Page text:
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Review: antibiotics modestly increase remission rates in acute bacterial conjunctivitis
  1. Hazel Everitt, MB, ChB
  1. University of Southampton Southampton, UK

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 QUESTION: In patients with acute bacterial conjunctivitis, does antibiotic treatment increase clinical remission?

    Data sources

    Studies were identified by searching Medline, Science Citation Index, the Cochrane Eyes and Vision Group Register, and the Cochrane Controlled Trials Register (to September 1998); scanning bibliographies of relevant studies; and contacting authors and pharmaceutical companies.

    Study selection

    Studies were selected if they were randomised, double blind, controlled trials in which any type of antibiotic treatment (topical, systemic, or a combination) was compared with placebo in patients with acute bacterial conjunctivitis.

    Data extraction

    Both reviewers independently assessed the quality of studies. 1 reviewer extracted data on participants, disease definition, interventions, and outcomes. Outcomes were clinical remission (defined as clinical cure or clinically significant improvement) and microbiological remission (defined as pathogen eradication or reduction). The other reviewer checked the accuracy of data extraction.

    Main results

    3 studies (527 patients) met the selection criteria. 1 study included children (1 mo to 18 y of age), 1 included adults, and 1 did not specify the age of patients. Antibiotic treatment included polymixin 10 000 U/g plus bacitracin 500 U/g, and 0.3% norfloxacin plus 0.0025% benzalkonium chloride preservative. 1 study presented combined results for 2 studies that compared ciprofloxacin with placebo and ciprofloxacin with tobramycin. Follow up ranged from 2 to 10 days. Pooled results showed that antibiotics increased microbiological and clinical remission rates at 2 to 5 days and at 6 to 10 days (table). No serious adverse events were reported in the antibiotic or placebo groups.

    Antibiotics (AB) v placebo for acute bacterial conjunctivitis*

    Conclusion

    In patients with acute bacterial conjunctivitis, most remit spontaneously, but antibiotic treatment further increases clinical and microbiological remission rates.

    Commentary

    Acute bacterial conjunctivitis is a common minor illness. It is self limiting but is usually treated pragmatically with topical antibiotics in an attempt to shorten the illness and reduce complications and infectivity. Eye swabs are rarely done in clinical practice because of time considerations and expense. Discrimination of bacterial from viral conjunctivitis on clinical grounds is difficult: 50% of cases of presumed bacterial conjunctivitis diagnosed clinically by ophthalmologists in 1 study did not have an underlying bacterial cause on culture.1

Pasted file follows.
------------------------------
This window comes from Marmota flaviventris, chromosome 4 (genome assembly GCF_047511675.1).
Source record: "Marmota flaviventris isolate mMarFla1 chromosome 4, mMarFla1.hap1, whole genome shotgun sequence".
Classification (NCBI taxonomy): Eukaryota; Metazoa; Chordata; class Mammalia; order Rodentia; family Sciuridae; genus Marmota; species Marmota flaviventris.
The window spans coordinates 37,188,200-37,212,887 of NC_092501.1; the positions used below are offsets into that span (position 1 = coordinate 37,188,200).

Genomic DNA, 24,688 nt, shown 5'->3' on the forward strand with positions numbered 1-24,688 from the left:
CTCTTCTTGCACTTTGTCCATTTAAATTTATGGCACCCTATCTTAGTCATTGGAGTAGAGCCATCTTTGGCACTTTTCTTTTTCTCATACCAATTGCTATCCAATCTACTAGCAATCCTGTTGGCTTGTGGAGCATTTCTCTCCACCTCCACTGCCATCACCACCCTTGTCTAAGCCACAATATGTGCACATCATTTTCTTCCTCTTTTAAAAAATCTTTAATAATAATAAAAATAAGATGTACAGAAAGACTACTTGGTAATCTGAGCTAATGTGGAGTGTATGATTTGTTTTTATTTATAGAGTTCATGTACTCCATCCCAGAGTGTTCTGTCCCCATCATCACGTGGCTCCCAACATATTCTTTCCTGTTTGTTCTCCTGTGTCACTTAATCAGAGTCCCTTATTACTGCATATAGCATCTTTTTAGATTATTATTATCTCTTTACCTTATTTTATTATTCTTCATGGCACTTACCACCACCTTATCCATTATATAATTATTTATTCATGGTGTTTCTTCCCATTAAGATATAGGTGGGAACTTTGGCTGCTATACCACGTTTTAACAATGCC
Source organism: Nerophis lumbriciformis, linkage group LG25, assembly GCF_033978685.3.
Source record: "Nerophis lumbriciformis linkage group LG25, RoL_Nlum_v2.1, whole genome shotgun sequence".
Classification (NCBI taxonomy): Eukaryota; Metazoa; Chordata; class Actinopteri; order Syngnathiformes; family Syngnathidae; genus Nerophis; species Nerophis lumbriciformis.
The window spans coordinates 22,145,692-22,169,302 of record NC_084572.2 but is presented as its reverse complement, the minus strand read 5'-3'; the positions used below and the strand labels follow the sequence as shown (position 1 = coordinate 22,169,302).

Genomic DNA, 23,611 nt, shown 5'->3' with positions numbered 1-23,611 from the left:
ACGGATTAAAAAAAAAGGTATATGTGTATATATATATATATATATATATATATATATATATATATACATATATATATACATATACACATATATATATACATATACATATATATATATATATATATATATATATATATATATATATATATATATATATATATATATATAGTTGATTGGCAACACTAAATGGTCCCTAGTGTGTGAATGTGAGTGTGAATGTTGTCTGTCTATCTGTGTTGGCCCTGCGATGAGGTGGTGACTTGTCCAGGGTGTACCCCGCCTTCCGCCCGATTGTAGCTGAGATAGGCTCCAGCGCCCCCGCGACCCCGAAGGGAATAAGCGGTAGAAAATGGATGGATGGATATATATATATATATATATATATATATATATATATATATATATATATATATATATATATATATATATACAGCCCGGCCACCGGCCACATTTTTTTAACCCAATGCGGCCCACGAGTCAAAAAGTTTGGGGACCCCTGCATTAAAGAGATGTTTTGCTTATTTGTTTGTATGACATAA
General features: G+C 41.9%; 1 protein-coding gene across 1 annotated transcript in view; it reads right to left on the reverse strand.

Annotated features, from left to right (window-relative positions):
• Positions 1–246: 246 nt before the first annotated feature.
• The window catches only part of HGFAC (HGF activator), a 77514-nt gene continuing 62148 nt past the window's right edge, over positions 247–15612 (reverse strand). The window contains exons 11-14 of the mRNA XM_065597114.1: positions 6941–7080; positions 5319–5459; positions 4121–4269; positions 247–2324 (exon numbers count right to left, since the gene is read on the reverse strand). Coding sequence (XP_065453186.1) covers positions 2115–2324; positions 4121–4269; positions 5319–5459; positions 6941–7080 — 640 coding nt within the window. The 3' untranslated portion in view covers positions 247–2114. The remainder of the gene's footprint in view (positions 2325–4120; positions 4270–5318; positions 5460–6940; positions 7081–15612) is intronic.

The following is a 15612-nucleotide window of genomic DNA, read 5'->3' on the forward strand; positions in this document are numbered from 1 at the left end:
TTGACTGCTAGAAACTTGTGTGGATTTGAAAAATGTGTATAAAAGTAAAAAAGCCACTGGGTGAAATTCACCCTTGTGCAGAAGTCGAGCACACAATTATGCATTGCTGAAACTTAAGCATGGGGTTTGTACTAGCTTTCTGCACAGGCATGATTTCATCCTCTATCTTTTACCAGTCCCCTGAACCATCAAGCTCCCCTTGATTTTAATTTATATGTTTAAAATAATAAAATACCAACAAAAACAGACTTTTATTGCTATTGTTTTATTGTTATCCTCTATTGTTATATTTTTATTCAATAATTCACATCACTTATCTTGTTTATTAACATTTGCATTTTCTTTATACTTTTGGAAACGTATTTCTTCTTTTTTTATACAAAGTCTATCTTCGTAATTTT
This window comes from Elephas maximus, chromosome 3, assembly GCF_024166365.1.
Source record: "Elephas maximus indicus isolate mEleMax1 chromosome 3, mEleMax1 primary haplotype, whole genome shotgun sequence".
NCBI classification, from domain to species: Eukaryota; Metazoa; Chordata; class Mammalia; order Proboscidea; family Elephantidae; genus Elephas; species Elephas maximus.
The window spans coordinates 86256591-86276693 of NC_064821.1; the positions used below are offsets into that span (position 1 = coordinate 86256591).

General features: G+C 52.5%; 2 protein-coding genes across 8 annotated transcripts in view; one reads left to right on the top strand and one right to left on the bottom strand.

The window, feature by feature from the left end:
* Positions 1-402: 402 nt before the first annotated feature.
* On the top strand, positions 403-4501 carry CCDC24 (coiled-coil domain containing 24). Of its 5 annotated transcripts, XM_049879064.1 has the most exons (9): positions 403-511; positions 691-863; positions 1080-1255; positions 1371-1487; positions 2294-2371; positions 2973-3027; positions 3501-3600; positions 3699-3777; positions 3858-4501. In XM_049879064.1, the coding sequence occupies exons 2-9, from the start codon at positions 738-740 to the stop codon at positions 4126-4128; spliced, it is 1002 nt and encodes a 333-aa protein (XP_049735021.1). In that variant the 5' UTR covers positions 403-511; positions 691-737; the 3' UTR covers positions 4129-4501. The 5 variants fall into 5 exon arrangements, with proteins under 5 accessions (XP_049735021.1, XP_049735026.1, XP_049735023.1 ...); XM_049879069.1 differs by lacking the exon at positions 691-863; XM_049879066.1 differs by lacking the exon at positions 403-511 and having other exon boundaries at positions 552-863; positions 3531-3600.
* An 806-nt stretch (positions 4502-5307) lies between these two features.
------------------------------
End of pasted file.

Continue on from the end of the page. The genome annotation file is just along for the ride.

Recently, clinicians have been encouraged to reduce the prescribing of antibiotics for other minor self limiting illnesses (ie, sore throat and otitis media) because of problems with antibiotic resistance.

    The review by Sheikh and Hurwitz used rigorous methods to summarise the limited evidence on acute bacterial conjunctivitis. The trials are from secondary care and thus may not be directly applicable to primary care settings. All the trials used microbiologically confirmed cases, which means that the number needed to treat using clinical diagnosis of patients will probably be substantially higher.

    Although the review shows improved clinical and microbiological remission rates with antibiotics, it must be remembered that this condition is self limiting. Symptoms are usually mild, and the review shows that 64% of patients are cured at day 2 to 5 without treatment. No serious adverse effects were seen in these studies, which suggests that sight-threatening complications are rare. The effect of a quicker cure in reducing secondary cases of conjunctivitis has not been assessed.

    Further trials are needed to clarify whether it is appropriate to prescribe antibiotics for all patients to achieve a few days of reduction in symptoms in a minority of patients. In the meantime, as discussed by the authors, it might be worth considering a delayed prescription strategy (ie, prescribing only for those cases that have not resolved by day 5).

    References

    View Abstract

    Footnotes

    • Source of funding: no external funding.

    • For correspondence: Dr A Sheikh, Department of Primary Health Care and General Practice, Imperial College School of Medicine, St. Dunstan's Road, London W6 8RP, UK. Fax +44 (0)20 7594 0854.

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